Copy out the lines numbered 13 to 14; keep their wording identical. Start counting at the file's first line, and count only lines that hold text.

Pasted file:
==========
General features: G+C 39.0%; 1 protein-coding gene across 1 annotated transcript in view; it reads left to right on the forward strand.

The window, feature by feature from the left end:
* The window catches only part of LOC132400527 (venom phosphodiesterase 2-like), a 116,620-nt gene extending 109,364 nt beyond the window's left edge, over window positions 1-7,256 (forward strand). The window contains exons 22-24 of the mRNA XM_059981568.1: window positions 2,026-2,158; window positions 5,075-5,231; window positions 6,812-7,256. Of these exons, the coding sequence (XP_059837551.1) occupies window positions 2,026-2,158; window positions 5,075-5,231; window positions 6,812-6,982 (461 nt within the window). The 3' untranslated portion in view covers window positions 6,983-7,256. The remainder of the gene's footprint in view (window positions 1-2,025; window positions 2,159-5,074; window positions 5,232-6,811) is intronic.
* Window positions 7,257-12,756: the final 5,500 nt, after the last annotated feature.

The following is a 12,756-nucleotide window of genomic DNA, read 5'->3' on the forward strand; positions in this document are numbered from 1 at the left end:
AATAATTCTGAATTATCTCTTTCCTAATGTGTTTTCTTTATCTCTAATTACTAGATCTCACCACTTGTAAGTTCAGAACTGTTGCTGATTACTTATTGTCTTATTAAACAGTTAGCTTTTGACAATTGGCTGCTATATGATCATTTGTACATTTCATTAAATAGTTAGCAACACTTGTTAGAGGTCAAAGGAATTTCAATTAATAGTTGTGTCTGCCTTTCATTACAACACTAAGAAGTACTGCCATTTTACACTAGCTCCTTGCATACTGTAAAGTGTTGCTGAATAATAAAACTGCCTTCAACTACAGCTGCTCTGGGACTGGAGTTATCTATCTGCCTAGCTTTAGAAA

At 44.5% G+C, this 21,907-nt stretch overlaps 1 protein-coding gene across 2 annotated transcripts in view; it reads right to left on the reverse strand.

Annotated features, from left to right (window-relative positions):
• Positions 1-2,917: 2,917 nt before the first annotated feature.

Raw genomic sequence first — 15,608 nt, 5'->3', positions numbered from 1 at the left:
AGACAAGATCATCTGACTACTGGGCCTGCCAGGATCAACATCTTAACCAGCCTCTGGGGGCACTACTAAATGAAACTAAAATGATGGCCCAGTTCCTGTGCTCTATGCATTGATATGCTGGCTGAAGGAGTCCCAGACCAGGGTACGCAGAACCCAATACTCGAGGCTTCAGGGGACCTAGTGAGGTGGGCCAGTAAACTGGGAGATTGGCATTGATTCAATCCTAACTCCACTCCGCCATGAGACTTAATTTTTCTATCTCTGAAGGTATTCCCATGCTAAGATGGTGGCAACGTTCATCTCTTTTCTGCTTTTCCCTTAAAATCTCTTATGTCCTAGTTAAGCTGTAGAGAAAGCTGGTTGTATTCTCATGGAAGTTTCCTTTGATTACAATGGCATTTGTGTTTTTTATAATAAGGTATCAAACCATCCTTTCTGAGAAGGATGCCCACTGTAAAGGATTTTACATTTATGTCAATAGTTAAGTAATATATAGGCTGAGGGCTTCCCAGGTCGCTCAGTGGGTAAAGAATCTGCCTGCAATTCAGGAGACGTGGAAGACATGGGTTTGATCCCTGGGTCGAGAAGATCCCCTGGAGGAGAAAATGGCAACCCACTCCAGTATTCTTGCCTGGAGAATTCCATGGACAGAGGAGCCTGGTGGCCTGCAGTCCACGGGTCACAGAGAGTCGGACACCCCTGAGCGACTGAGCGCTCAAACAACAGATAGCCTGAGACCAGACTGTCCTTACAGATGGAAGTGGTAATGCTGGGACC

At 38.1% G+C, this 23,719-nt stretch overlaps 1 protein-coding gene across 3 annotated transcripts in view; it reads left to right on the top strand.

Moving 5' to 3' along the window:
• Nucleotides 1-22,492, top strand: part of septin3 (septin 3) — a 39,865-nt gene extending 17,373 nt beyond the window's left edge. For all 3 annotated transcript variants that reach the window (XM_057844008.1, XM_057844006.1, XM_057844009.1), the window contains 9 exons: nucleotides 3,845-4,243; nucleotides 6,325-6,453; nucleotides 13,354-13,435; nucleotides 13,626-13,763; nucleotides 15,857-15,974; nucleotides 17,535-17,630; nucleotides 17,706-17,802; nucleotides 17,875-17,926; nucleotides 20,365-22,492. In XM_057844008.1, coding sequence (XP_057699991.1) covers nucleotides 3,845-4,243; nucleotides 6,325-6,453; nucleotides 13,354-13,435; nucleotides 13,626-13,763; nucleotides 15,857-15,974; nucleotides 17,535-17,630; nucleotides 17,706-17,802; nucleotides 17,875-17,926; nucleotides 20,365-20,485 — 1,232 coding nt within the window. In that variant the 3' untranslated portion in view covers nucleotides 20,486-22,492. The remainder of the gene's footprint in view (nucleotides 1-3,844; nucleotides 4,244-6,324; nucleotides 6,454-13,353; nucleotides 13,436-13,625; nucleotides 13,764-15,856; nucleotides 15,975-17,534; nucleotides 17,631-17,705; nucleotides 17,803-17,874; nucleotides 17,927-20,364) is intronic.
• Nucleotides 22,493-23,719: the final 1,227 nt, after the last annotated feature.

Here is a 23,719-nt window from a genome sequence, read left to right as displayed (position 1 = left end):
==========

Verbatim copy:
Moving 5' to 3' along the window:
• Nucleotides 1-22,492, top strand: part of septin3 (septin 3) — a 39,865-nt gene extending 17,373 nt beyond the window's left edge. For all 3 annotated transcript variants that reach the window (XM_057844008.1, XM_057844006.1, XM_057844009.1), the window contains 9 exons: nucleotides 3,845-4,243; nucleotides 6,325-6,453; nucleotides 13,354-13,435; nucleotides 13,626-13,763; nucleotides 15,857-15,974; nucleotides 17,535-17,630; nucleotides 17,706-17,802; nucleotides 17,875-17,926; nucleotides 20,365-22,492. In XM_057844008.1, coding sequence (XP_057699991.1) covers nucleotides 3,845-4,243; nucleotides 6,325-6,453; nucleotides 13,354-13,435; nucleotides 13,626-13,763; nucleotides 15,857-15,974; nucleotides 17,535-17,630; nucleotides 17,706-17,802; nucleotides 17,875-17,926; nucleotides 20,365-20,485 — 1,232 coding nt within the window. In that variant the 3' untranslated portion in view covers nucleotides 20,486-22,492. The remainder of the gene's footprint in view (nucleotides 1-3,844; nucleotides 4,244-6,324; nucleotides 6,454-13,353; nucleotides 13,436-13,625; nucleotides 13,764-15,856; nucleotides 15,975-17,534; nucleotides 17,631-17,705; nucleotides 17,803-17,874; nucleotides 17,927-20,364) is intronic.